Luckily, this balding would-be Travis Bickle had about as many bullets as he did brain cells, so his one-man guerrilla war against the Land of the Rising Sun was restricted to pointing his hand like a pistol, giggling inanely and spouting things that I couldn’t understand or laugh at. I just stared blankly and edged towards the door, slightly grateful that Chinese cars don’t come with seatbelts in the back. It was pretty clear that if this guy ever did have a gun, the only people that needed to worry were those standing in the vicinity of his own kneecaps and feet. It was also pretty clear, if I’ve learned anything from my time as a heavy metal roadie, that he was coked off his tits.

I split the fare with my mate (the cost was mostly just financial) and then passed a couple of other Chinese guys who greeted me with a friendly “hello, fuck you!” My reply was to wittily dash across the street grumbling to myself and spend the rest of my weekend forcibly unclenching my arsehole.

The whole affair reminded me of the week I once spent in Glasgow (another city I visited for work rather than pleasure). Everyone there was still holding English people personally responsible for medieval war atrocities and talking about the battle of Stirling Bridge, a brief skirmish that was dramatized in the film Braveheart as the battle of Stirling (presumably because some Hollywood exec considered it bad cinema to have Mel Gibson tell a bunch of English guys to get the hell off a rickety wooden bridge). Trying to explain that I wasn’t even born in 1297, let alone giving a single fuck, became too tiresome so I just pretended I was Canadian.

My Russian roommate has gone. He’s been moved to a flat with a Ukrainian woman, who apparently hates Russians for invading her country and killing her mates. He has already pointed out that he’s never killed anyone, let alone anyone’s mate, but some people seem suddenly keen to tar entire nations with the same brush.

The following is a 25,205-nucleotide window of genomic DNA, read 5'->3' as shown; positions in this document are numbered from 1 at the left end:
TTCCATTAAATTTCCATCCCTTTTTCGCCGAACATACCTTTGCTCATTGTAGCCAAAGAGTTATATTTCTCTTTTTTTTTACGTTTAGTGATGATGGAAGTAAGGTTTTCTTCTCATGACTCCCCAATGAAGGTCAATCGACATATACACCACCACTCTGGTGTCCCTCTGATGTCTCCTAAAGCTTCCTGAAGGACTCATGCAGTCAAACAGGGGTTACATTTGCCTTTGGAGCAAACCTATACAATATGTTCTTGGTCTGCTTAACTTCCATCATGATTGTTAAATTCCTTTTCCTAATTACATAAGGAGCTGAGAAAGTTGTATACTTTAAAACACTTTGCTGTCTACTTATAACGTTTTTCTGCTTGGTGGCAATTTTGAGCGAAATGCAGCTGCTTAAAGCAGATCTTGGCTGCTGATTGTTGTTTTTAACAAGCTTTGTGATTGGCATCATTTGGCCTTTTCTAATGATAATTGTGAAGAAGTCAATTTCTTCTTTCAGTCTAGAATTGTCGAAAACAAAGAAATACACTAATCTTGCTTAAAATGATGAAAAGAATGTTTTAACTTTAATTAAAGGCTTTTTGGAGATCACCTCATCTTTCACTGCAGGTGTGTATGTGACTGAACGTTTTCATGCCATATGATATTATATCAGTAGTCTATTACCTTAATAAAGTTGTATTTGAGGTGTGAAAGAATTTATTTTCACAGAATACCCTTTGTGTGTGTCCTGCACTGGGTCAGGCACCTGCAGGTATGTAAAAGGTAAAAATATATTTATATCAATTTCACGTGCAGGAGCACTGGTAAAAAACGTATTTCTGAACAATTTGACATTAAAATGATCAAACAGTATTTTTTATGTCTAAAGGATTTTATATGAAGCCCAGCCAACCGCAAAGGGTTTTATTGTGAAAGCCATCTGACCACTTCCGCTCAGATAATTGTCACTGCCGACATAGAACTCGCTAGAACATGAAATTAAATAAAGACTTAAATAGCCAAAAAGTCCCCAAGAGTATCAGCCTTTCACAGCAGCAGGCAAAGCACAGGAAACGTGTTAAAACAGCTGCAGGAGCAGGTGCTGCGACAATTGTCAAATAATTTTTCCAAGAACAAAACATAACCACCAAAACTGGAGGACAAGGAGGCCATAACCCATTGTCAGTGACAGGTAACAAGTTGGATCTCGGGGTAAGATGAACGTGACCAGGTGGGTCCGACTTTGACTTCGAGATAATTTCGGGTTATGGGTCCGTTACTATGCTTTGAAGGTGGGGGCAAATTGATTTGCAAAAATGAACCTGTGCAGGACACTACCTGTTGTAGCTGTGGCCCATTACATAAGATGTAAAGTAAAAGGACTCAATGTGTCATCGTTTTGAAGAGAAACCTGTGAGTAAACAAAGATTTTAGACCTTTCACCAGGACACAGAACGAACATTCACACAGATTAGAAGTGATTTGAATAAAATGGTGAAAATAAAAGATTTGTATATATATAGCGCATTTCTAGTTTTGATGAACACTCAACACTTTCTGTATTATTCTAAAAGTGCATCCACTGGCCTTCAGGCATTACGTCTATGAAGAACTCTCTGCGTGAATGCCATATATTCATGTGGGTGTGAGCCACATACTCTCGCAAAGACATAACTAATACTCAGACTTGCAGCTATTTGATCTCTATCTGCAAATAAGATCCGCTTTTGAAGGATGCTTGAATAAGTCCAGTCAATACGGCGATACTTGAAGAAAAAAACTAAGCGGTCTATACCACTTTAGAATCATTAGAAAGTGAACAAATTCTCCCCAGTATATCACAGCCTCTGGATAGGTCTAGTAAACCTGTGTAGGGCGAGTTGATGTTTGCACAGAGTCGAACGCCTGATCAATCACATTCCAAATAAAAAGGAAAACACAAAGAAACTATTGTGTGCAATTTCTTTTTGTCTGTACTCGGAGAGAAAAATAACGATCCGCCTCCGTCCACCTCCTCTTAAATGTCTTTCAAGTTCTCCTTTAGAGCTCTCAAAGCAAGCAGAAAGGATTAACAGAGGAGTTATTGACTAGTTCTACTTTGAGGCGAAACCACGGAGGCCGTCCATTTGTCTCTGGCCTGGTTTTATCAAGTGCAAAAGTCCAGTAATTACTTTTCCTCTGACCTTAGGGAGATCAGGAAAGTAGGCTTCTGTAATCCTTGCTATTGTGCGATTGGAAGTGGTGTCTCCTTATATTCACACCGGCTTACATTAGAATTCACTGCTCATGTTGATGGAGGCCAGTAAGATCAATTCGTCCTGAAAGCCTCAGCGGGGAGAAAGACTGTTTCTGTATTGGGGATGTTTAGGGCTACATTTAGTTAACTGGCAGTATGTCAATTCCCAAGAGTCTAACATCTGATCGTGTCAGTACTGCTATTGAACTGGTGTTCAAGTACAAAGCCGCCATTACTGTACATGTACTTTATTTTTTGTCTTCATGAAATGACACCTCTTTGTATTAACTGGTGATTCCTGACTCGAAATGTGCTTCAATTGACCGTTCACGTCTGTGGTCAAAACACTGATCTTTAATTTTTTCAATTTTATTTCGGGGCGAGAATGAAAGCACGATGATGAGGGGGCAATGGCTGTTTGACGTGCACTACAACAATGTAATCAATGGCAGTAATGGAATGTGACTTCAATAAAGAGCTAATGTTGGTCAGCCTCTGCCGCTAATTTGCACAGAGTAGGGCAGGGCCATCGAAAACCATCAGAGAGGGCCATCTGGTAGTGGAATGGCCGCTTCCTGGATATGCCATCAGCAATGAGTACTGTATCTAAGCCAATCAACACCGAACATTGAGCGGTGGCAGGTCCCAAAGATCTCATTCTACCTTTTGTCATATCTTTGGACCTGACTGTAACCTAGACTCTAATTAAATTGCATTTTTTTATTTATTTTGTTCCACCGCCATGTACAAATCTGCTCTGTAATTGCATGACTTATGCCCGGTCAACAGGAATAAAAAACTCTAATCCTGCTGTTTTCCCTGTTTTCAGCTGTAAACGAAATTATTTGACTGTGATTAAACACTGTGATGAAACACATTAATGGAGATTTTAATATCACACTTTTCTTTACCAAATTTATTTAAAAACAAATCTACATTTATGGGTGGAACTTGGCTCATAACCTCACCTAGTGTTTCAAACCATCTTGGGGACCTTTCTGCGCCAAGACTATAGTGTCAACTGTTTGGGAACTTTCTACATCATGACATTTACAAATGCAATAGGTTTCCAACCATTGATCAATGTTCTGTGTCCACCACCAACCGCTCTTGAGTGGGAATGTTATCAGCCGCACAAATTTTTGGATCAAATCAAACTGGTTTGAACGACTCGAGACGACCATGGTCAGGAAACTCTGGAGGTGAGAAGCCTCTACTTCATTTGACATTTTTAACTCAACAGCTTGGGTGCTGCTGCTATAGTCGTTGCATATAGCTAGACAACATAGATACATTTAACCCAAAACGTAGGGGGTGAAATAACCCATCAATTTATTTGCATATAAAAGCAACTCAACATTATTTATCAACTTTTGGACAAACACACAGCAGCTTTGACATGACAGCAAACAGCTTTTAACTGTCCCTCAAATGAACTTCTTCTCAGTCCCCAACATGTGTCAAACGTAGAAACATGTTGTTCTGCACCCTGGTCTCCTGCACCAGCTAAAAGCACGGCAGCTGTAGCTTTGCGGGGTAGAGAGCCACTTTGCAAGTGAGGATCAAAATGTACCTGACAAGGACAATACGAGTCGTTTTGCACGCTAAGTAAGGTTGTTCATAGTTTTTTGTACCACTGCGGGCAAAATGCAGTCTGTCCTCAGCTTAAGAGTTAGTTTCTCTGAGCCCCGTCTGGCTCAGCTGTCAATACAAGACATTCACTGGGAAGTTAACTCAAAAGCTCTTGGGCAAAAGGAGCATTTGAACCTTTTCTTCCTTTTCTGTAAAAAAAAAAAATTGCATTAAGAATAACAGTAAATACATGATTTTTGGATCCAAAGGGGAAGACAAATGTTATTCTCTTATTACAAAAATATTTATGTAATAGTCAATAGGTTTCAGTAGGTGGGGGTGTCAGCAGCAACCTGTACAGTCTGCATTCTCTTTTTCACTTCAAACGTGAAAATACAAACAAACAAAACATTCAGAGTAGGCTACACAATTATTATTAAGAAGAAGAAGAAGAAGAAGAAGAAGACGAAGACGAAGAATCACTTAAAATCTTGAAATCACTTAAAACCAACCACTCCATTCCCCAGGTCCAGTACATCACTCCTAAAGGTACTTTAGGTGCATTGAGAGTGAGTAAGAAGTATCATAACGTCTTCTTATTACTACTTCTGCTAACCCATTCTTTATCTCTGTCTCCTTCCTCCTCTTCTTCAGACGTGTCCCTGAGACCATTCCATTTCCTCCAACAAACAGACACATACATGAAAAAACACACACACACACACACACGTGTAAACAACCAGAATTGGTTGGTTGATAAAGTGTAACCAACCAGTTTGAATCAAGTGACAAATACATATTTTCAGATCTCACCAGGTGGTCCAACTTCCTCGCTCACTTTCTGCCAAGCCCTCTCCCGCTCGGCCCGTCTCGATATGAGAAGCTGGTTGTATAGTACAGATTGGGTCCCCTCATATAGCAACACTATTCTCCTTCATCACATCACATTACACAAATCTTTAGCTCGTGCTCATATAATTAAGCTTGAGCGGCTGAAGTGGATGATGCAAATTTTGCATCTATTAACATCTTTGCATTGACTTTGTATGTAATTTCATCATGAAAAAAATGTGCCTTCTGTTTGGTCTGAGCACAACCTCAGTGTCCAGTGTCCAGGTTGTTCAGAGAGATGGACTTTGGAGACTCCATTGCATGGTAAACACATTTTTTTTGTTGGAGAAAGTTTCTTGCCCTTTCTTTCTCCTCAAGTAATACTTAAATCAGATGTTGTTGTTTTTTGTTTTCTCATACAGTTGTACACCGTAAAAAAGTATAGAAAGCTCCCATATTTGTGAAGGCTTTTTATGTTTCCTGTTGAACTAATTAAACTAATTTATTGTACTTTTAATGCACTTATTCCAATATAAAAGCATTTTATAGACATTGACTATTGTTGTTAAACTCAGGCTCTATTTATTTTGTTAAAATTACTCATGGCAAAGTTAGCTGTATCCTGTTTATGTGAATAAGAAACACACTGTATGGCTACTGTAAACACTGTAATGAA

To say that Japanese people should be shot, or that Russians are killers, is racist. To say that all Chinese people are racist is, of course, racist. Like any racist statement, it is untrue. It would be like saying that every Scotsman is a thick, aggressive bellend: a statement based on nothing other than the ‘fact’ that every single one I’ve ever met has been.

We all have our prejudices: I don’t like corporate douchebags, politicians or aggressive nationalists. I don’t like people who blame their problems on other people, or people who hold younger generations responsible for ‘the sins of the fathers’. Even some people might get into every one of those bags for the right reasons, I have a pretty open mind.

I’m not saying we should all join hands under a rainbow flag and sing in perfect harmony about how insanely awesome everything is, I’m just saying that it takes less muscle power to smile than it does to frown, and it’s better for your skin. It probably takes less muscle power to shrug off the fact that there’s a lot of countries out there (and that yours is statistically unlikely to be the greatest in the world) than it does to stumble around with a nose full of blow waving an imaginary gun at an imaginary enemy.

Did nobody see that crappy remake of Planet of the Apes (the first, and by no means last, of Tim Burton’s genuinely bad movies), in which the orangutan Paul Giamatti says “Can’t we all just… get along?”

*at Bite a Pita, in Sanlitun. I recommend it. The little old lady who runs it with her husband is a fan of Hebrew literature, and I’ve spoken to her before about our mutual love of Etgar Keret’s short stories.

Where The Art Is

“This is where you cross the road to Liyuan station. If you’re really lucky you might even make it to the the other side.”